Christopher Columbus, said a New York Times reviewer of Laurence Bergreen’s biography, was a “terribly interesting man - brilliant, audacious, volatile, paranoid, narcissistic, ruthless and (in the end) deeply unhappy.” Part explorer, part entrepreneur, part wannabe-aristocrat, Columbus initiated the most important period in Western history as a result of an error. Laurence Bergreen, a frequent lecturer at major universities and symposiums, also serves as a featured historian for the History Channel.  Among his many other books are biographies of Magellan and Marco Polo.

All lectures in the university's Great Lives series are free and open to the public.

For more about the life of Christopher Columbus check out these resources from the Central Rappahannock Regional Library.

02/08/2012 - 3:31am
Candyfreak: A Journey through the Chocolate Underbelly of America by Steve Almon

In Candyfreak, Steve Almond makes the typical chocoholic look like a quitter. Almond doesn’t just enjoy the occasional sweet indulgence. He is enamored with candy, especially chocolate candy bars. This infatuation drives his curiosity about the candy industry. It also compels Almond to wax poetic when describing candy’s taste and texture or lovingly tracing the popularity and disappearance of archaic, often regional, candies, such as Caravelle, Twin Bing, Idaho Spud, and Valomilk.

Throughout Candyfreak, Almond refers to his obsession with candy as a “freak,” arguing that the energy he expends thinking about, describing, hoarding, and consuming candy is not inherently different from the more widely accepted obsessive hobbies, such as sports fandom or extreme collecting: “[W]e don’t choose our freaks, they choose us. I don’t mean this as some kind of hippy dippy aphorism about the power of fate. We may not understand why we freak on a particular food or band or sports team. We may have no conscious control over our allegiances. But they arise from our most sacred fears and desires and, as such, they represent the truest expression of ourselves.”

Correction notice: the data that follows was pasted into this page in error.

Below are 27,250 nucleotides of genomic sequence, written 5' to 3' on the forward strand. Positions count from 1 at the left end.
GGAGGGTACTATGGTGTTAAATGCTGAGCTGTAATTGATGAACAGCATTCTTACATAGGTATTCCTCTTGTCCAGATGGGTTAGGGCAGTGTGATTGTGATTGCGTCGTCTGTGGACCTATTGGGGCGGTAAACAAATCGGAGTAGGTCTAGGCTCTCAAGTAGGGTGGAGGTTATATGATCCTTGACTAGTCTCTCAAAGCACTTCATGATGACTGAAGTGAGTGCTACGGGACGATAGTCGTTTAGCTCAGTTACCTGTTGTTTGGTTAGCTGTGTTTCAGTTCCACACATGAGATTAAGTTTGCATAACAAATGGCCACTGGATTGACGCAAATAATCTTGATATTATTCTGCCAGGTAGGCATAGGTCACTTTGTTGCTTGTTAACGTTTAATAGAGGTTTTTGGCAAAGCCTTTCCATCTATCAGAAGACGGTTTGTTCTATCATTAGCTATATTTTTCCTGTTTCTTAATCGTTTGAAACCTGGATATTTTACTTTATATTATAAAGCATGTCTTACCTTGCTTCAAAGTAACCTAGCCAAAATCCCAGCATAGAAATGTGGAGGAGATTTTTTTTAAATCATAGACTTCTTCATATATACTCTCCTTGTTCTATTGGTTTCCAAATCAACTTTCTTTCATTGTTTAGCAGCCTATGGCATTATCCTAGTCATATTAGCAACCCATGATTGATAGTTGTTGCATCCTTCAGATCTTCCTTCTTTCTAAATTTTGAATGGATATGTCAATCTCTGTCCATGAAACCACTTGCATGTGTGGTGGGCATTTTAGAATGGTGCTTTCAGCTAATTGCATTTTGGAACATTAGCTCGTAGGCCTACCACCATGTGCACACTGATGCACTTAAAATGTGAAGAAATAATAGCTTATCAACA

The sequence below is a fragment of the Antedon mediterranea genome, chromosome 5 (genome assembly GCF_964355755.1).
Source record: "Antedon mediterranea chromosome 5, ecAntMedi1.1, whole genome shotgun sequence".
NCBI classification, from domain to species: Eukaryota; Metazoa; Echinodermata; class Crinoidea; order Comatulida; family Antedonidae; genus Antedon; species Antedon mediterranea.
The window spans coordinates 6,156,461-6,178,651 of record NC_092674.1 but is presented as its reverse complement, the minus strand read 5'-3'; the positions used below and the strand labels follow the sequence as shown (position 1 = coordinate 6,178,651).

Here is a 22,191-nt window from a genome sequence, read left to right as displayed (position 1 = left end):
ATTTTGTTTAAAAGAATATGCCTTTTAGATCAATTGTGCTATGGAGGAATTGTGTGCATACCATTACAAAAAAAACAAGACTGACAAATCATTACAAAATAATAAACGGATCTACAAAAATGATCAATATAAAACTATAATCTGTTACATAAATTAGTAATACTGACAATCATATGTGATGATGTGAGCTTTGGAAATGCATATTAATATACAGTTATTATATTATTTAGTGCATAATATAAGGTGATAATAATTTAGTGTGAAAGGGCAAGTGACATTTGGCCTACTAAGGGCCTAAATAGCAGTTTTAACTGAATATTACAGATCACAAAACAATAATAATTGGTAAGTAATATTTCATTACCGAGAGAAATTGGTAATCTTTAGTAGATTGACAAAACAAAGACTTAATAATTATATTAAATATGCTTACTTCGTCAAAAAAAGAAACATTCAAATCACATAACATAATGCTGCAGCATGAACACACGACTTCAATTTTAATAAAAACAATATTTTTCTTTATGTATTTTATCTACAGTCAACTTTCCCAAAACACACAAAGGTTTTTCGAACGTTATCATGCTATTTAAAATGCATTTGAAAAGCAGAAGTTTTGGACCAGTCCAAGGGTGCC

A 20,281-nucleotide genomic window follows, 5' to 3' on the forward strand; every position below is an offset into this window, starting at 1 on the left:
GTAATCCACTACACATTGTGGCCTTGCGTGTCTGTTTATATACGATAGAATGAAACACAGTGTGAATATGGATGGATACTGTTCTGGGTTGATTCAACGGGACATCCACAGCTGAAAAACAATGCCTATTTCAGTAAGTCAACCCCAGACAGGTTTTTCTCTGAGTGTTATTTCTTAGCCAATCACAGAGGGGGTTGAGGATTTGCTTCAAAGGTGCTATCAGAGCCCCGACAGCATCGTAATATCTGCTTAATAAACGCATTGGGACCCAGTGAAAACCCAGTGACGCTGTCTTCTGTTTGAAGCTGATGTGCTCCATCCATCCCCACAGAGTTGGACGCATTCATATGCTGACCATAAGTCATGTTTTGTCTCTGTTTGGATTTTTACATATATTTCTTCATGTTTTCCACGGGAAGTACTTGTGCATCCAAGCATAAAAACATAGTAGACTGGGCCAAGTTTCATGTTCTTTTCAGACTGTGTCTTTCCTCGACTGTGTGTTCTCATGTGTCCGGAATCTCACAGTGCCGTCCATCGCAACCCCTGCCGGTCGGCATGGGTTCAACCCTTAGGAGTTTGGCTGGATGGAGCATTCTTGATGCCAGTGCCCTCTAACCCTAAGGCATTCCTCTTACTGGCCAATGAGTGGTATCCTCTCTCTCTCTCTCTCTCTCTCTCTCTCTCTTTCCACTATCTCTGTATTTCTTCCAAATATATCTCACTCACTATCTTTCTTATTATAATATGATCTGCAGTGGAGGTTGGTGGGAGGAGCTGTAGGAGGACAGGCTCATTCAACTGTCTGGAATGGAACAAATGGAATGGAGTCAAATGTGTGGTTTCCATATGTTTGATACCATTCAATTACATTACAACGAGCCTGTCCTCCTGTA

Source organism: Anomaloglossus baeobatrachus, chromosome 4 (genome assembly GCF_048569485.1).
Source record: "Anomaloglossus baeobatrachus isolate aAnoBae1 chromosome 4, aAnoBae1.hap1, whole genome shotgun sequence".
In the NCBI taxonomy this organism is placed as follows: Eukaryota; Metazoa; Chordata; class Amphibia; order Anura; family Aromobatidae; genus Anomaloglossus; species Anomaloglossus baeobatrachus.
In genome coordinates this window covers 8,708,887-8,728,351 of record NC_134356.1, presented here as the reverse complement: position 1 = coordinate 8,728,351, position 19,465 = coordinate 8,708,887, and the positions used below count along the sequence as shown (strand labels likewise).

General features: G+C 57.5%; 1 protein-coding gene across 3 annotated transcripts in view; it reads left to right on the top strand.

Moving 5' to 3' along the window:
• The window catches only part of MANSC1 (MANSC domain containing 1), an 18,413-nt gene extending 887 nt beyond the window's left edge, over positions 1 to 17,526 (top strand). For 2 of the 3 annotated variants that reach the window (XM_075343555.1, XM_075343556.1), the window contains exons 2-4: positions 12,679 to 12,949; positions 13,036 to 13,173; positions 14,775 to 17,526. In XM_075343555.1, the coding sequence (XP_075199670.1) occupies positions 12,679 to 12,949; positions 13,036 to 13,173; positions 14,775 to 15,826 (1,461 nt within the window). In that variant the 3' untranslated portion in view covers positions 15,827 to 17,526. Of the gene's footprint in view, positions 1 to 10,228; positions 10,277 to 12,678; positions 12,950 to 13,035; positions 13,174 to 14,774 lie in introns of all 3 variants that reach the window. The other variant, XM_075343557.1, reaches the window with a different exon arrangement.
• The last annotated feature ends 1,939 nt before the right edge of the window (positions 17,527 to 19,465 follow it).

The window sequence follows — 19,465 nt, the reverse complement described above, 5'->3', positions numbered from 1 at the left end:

01/31/2012 - 3:31am
Three Cups of Tea by Greg Mortenson and David Oliver Relin

Three Cups of Tea, by Greg Mortenson and David Oliver Relin, tells the story of one man's attempt to promote peace in the Middle East by building schools. Journalist David Oliver Relin chronicled Greg Mortenson’s life in order to encourage further support for his efforts in Pakistan and Afghanistan.

02/08/2012 - 1:01pm
Lafayette by Marc Leepson

The University of Mary Washington's 2012 Chappell Great Lives Lecture Series continues on Tuesday, January 31, with a lecture on the Marquis de Lafayette by Marc Leepson, author of Lafayette.

The American Revolution attracted volunteers from far away. One of the most famous is the legendary Marie Joseph Paul Yves Roche Gilbert du Motier, better known as the Marquis de Lafayette. Marc Leepson has published a crisp new portrait of Lafayette with the emphasis on his life as a military man. According to one reviewer, Leepson’s “eye for the telling detail and his devotion to journalistic brevity shine in all his work, and his affectionate Lafayette is the latest example.” — Richmond Times-Dispatch. The author is a journalist, historian, and the author of seven books.

All lectures in the university's Great Lives series are free and open to the public.

For more about the life of the Marquis de Lafayette check out these resources from the Central Rappahannock Regional Library.